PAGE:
Trinity facing financial challenges as it works on 2014-15 budget

April 11, 2014

Trinity Area School Board is working on its budget for the 2014-15 school year, realizing it faces financial challenges.

At its March 27 meeting, the board heard from director of fiscal services David Roussos and Bob Armur, of financial services firm Janney Montgomery Scott LLC, who outlined some of the growing operating expenses and other issues the district has encountered.

Roussos said Friday the district’s numbers give reason for concern.

In January, a 2012-13 fiscal year audit shows the district’s fund balance has fallen below the amount recommended by its accounting firm Cypher & Cypher.

Stephen Cypher, of Cypher & Cypher, said at that time the district’s fund balance at the end of the 2013 fiscal year was $941,399, a little less than 2 percent of Trinity’s general fund budget.

Cypher recommends school districts maintain a general fund balance of somewhere between 3 and 6 percent of the general fund budget.

For the past six years, the district’s fund balance has remained at about 6 to 8 percent of the general fund budget, and topped $3.9 million in July 2012.

However, actual expenditures for 2012-13 were more than $2.9 million over budgeted expenditures. Cypher noted the largest over expenditures occurred in special education, instructional staff, transportation and administration, resulting in a net change of more than $3 million in the fund balance.

According to Roussos, one of the biggest expenditures was for charter schools, which cost the district $1.1 million. Roussos said the district had budgeted $650,000 for charter schools, “so right of the bat we’re $450,000 off.”

The district also spent more than $1 million in special education transportation last year, and will spend at least that amount this year.

The district’s basic education funding, along with state and federal grants, has dropped, forcing Trinity to look for ways to cover increasing expenses with fewer dollars – a problem many school districts face, Rousso said.

The board last month approved an $825,000 debt ordinance that will be used for debt payments on existing debt, due in May and November. Roussos said he plans to recommend the board approve a debt ordinance of about $4.5 million in November for the same purpose.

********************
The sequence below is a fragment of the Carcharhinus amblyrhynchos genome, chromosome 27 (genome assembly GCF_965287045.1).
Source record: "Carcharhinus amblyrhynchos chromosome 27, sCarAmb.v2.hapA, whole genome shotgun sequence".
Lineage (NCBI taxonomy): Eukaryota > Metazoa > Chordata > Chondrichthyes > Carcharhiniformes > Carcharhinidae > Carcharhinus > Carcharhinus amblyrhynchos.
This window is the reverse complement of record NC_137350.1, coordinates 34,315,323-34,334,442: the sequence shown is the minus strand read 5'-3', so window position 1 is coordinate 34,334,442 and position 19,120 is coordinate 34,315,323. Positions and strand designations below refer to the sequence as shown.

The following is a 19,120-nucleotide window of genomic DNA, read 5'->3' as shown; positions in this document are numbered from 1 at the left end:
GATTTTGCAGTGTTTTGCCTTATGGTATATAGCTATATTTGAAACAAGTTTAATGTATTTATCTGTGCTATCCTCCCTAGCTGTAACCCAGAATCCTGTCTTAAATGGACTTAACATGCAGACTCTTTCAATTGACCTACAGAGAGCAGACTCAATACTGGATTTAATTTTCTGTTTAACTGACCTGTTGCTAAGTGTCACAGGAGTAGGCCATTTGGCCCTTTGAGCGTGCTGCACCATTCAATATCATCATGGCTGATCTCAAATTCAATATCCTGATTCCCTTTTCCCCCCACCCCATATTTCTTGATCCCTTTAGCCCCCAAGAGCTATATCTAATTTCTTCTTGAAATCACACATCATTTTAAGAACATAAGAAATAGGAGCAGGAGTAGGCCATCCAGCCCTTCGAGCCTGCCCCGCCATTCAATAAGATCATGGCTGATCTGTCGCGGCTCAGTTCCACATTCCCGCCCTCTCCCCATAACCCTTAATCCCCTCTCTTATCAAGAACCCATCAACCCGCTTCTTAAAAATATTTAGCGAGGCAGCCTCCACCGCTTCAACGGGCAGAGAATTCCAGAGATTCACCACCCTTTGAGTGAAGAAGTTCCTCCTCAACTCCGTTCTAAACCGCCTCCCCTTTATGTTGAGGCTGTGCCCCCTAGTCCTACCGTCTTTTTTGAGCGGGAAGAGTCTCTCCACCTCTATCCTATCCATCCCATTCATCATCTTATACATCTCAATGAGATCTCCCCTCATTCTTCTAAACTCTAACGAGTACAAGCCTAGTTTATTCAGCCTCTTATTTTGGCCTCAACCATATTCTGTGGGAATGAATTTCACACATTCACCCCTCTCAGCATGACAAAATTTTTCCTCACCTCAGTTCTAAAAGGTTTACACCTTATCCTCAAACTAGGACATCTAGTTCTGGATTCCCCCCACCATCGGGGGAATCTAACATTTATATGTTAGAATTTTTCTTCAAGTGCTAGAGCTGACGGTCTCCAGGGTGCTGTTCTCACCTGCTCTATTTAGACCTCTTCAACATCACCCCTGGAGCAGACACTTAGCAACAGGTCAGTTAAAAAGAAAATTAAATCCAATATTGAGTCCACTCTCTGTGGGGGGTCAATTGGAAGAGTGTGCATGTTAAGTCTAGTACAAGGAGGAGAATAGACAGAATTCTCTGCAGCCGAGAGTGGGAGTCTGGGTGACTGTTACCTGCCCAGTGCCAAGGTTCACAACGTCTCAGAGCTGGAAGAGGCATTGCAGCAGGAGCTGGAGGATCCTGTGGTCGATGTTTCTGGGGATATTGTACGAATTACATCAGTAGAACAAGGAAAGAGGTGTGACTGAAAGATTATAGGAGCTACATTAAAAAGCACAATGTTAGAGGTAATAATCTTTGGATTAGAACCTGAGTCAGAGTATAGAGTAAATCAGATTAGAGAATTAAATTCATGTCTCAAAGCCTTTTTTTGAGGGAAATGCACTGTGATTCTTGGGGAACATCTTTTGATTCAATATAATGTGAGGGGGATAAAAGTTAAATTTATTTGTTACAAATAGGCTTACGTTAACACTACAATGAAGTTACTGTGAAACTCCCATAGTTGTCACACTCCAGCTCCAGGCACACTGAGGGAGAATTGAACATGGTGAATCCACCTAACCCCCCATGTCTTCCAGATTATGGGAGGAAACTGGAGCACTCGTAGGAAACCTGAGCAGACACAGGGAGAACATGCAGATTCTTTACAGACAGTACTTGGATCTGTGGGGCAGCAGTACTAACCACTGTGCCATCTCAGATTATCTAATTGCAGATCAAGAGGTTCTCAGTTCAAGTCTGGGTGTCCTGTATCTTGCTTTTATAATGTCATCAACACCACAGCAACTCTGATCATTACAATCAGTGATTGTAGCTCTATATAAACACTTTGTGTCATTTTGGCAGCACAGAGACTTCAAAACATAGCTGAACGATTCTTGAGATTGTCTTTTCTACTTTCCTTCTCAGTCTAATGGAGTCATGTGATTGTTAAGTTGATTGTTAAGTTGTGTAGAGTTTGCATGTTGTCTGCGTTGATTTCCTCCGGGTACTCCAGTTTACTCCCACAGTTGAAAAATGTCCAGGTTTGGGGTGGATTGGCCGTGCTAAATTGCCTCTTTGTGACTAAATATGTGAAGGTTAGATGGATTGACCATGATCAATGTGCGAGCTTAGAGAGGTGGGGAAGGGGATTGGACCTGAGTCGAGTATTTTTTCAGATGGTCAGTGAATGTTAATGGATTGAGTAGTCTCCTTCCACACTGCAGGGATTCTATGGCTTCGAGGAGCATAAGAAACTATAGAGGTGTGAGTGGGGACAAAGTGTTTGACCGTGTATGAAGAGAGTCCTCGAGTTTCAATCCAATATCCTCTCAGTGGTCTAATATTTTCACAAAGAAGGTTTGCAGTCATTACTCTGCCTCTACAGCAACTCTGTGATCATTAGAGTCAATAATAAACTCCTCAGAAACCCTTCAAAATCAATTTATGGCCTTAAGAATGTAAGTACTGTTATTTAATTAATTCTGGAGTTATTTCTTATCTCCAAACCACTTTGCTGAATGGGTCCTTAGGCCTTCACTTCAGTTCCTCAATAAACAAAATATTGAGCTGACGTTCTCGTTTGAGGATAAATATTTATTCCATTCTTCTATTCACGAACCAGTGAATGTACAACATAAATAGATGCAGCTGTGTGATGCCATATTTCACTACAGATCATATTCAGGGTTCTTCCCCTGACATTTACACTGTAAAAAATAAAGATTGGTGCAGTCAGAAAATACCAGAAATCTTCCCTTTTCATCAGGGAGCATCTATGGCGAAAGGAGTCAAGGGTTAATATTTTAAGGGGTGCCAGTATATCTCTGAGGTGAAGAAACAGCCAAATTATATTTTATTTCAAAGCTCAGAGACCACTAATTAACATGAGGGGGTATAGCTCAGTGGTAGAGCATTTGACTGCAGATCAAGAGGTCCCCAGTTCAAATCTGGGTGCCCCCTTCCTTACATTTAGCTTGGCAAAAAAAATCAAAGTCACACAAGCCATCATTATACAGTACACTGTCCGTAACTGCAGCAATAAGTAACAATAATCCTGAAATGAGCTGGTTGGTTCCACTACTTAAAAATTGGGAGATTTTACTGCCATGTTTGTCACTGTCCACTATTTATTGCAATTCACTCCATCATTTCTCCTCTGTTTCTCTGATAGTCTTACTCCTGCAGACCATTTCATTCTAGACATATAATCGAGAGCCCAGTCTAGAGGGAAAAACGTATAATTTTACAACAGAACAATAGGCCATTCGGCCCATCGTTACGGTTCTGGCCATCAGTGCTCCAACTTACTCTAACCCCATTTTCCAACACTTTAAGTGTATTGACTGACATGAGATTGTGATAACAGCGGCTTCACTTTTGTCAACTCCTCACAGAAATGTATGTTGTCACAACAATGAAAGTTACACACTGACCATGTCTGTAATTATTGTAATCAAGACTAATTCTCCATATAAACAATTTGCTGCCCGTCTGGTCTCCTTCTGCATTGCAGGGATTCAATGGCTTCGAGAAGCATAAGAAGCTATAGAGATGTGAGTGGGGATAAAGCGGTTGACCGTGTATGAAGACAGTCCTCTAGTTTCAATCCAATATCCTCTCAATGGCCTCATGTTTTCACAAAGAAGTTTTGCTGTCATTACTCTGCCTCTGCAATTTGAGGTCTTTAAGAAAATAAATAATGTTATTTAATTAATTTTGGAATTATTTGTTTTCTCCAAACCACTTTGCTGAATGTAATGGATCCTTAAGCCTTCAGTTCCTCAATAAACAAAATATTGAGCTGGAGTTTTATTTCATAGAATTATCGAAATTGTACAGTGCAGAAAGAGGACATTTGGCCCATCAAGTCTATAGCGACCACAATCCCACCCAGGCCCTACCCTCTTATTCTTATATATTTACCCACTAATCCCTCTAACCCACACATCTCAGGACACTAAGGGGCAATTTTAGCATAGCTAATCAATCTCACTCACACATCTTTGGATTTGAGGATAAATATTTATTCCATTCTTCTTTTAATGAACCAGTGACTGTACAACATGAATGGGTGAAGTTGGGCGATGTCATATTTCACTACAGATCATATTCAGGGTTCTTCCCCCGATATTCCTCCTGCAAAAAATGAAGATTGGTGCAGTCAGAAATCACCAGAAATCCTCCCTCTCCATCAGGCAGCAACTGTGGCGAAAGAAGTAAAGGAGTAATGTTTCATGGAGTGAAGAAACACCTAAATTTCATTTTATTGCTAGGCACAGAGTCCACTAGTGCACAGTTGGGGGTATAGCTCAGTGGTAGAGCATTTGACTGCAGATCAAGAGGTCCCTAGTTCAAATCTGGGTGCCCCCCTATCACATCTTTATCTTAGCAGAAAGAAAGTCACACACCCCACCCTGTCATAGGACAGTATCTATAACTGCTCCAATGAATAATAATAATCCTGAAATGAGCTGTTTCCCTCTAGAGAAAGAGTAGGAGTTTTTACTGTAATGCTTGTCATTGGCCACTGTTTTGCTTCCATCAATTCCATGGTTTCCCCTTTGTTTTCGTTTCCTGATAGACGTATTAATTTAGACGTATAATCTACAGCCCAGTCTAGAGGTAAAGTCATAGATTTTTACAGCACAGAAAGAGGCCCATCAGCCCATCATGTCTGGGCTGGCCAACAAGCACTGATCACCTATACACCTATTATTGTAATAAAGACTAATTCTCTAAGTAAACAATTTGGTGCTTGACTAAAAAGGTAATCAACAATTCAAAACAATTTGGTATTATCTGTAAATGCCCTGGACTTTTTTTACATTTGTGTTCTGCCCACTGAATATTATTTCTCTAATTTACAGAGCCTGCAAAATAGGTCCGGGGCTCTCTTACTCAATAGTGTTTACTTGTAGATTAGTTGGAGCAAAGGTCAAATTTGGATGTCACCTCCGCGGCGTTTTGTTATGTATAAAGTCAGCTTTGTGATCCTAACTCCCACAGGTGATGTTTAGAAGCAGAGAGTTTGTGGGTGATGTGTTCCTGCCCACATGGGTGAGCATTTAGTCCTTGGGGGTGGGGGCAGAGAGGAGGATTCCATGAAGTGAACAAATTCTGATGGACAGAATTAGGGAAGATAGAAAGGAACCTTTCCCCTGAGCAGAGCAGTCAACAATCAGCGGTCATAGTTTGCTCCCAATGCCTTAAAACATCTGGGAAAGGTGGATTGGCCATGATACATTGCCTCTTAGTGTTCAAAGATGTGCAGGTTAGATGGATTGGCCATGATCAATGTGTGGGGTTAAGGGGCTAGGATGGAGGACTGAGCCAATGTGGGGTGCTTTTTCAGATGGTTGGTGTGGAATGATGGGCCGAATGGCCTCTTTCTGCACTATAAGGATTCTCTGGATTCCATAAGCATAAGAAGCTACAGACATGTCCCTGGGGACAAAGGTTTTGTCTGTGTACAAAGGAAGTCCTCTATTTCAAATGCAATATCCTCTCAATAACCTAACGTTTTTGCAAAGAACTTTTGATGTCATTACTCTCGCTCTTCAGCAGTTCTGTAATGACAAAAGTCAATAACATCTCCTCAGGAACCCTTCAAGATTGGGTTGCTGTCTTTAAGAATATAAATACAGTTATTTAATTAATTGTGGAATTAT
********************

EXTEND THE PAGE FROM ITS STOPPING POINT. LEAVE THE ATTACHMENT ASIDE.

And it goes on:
“Among various expenditures, we have $6 million in debt we have to pay each year. We’re saying we want to put that off a little longer to get our house in order right now, in terms of increasing revenues and dereaseing expenditures,” said Roussos. “We’re getting budgets back from various department heads and building principals, and they’ve been tremendous in looking for areas where to make cuts. This is all about increasing revenues, decreasing expenditures and deferring expenses in the short term to get us through this period so that within two or three years, our boats are settled down and things are calm and we can go forward.”

Armur advised the school district to consider raising taxes this year, something the district has not done in six years.

Roussos said the school district was on the precipice of facing one or more years of negative fund balance, and the district’s priority is to avoid that, in part because the state Department of Education would have greater oversight of the school district.

He also is concerned about the impact a negative fund balance would have on home values in the school district.

“How many people are going to be looking into moving into a school district that’s just had two years of negative fund balances? What does that do to home values? How attractive are we to other kinds of development? The last thing in the world we want to see is our fund balance go red,” he said.

Karen Mansfield is an award-winning journalist and mom of five who has been a staff writer for the Observer-Reporter since 1988. She enjoys reading, the Pittsburgh Steelers, a good glass of wine and nice people.

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